Two questions concerning the narrative voice in Rub-A-Dub-Dub.
The first comes from Reggie Chamberlain-King in an interview (yet to be published) we did together. He asks:
I was interested in the perspective of the narrator. It’s a close third person perspective – not omnipresent, more reporting from Mister Bob’s shoulder; judgmental, insulting, but ultimately sympathetic. What is the relationship between Mister Bob and the narrator?
Thank you for saying that. That’s literally how I envision the narrator: a glowing orb just above and behind his shoulder. This narrator has access to his thoughts and personality as well as what the character sees, so she/he/it can report both. I suppose that’s omnipresence really but some of Mister Bob’s personality is in the narrator too. They’re conjoined. I like that very much but I think it confuses some people, which isn’t something I wanted to do. Some said it was too close to him, especially when it sounded judgemental of him: “Mister Bob was fat. And he had gingivitis.” Lines like that are supposed to be second-hand thoughts originating with Mister Bob but reported by the narrator. I don’t think this idea for a narrative voice is iconoclastic; I’m certain I’ve read this sort of voice before. But it’s good that it’s catching people’s interest.
The second question comes by email from reader Scott:
I’m well into Rub-A-Dub-Dub. Just finished Part Three. I loved Mister Bob standing up to Mrs. Cuntapples! Tell me about your voice for this novel. I know you pretty well by now and this is not the Robert Wringham I thought I knew. Very short, repetitive sentences. For example you said “premium strength lager” many, many times and no doubt on purpose. Why not beer, brew, or even bottom-fermented grains? You must have had a reason. And “Mister Bob” is literally uncountable. Why not a pronoun or two? Please let me know as I’m thoroughly enjoying your first novel but trying to unlock the idiosyncratic writing style.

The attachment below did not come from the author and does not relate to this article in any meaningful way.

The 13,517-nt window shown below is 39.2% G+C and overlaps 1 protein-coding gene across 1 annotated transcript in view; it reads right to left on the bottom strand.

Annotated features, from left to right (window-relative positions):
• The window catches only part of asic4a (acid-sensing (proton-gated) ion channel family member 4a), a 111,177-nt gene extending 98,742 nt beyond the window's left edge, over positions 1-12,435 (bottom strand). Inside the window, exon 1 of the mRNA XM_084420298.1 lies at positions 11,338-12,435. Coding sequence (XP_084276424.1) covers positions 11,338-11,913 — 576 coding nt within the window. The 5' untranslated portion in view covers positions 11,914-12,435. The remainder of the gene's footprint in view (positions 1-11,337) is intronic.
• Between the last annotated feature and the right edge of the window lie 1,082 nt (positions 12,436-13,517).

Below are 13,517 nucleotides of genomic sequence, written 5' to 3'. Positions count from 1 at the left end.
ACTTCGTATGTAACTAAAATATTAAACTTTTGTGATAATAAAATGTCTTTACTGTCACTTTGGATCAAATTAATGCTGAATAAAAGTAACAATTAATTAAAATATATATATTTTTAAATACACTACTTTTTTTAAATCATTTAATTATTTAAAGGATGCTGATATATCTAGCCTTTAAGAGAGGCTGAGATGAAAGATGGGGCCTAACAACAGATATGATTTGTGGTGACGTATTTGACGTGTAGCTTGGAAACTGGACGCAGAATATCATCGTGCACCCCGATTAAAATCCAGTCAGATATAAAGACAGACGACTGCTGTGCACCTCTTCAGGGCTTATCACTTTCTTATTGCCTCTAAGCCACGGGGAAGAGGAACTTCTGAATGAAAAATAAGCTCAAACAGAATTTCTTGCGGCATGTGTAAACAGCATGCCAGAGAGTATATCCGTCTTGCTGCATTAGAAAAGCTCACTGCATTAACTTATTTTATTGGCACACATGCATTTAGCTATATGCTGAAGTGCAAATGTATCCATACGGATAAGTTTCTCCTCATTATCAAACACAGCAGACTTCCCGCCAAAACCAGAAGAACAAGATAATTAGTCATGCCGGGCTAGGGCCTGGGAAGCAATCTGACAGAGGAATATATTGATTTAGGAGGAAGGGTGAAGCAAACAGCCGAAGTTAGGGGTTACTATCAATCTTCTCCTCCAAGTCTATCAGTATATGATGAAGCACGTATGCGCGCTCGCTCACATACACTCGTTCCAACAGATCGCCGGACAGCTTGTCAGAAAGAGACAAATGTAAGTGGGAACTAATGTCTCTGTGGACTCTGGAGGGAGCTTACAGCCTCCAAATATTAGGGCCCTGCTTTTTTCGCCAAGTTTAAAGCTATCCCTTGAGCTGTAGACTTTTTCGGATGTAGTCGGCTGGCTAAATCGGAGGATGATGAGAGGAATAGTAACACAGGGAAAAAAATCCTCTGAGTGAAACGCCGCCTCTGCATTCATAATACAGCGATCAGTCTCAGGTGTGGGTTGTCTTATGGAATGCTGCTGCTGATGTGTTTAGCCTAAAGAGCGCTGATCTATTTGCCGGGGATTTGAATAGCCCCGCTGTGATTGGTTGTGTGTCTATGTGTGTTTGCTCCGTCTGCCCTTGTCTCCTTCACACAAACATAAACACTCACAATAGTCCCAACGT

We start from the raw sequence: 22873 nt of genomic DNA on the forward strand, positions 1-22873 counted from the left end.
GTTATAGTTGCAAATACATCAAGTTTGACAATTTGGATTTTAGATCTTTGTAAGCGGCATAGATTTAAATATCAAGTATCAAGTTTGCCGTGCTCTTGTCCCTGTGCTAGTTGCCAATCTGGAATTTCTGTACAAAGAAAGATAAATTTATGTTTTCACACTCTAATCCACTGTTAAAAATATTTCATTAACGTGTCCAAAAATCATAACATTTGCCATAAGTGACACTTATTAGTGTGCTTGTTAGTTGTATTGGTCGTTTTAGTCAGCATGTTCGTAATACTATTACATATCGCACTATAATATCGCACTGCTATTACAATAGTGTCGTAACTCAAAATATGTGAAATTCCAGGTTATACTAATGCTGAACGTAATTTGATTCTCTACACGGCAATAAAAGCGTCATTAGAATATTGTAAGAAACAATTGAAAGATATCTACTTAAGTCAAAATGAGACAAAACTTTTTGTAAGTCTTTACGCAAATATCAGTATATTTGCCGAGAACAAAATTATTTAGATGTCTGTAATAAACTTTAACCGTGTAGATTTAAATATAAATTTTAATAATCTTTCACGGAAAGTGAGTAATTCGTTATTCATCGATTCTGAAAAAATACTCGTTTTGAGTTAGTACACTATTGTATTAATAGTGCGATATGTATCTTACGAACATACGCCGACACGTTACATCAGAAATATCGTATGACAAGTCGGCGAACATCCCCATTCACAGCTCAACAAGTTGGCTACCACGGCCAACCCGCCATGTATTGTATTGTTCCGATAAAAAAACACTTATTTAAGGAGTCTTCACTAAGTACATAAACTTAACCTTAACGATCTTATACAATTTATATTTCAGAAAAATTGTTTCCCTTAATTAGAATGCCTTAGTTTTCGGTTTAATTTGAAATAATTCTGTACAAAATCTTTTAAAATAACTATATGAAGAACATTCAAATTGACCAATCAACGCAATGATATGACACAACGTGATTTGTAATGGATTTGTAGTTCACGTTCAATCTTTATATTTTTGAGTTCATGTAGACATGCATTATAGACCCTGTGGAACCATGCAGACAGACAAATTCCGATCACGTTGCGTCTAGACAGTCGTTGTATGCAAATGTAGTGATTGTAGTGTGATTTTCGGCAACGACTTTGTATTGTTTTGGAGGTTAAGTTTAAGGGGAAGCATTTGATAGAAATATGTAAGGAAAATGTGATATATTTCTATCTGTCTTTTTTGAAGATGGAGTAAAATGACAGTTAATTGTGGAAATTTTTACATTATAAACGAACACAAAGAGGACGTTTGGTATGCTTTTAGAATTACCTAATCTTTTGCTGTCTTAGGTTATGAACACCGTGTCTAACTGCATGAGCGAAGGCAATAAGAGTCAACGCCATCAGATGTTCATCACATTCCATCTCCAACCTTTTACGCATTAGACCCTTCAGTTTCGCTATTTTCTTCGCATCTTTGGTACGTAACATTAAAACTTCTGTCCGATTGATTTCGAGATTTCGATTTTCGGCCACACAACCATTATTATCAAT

The Robert Wringham name is on the cover but the narrator is not Robert Wringham, so it’s a different voice to anything you’ve read of mine before. The repetition is indeed deliberate and for two main reasons.
The first is that the narrator mocks Mister Bob and his gritty predicaments with an almost sing-song or storybook tone: “Mister Bob fell in a hole. Oh dear,” etc. It’s supposed to offer a sort of juxtaposition or tortuous understatement that makes light of the post-Brexit, pre-pandemic UK hellscape in which he has found himself, a world where systems seem to be winding down and ceasing to work smoothly.
The second reason is an investigation into quiddity: certain things in a repetitive or cyclical life gain thingness as we go around and around. A fire hydrant we see every day becomes not a fire hydrant but the fire hydrant. I applied this theory to significant objects in Mister Bob’s world: the premium strength lager, the polyether railway company uniform, the buffet car, David McManaman’s “head in the shape of a triangle,” the word “reek,” certain placenames. There are others. The phrasing is always the same because his (and, increasingly, our) familiarity with those objects is at optimal thingness, no further familiarity could possibly be layered onto them.
This is the level of thought that has gone into my novel, people! It’s intended to look lightweight and silly but the engineering beneath the page is secretly significant.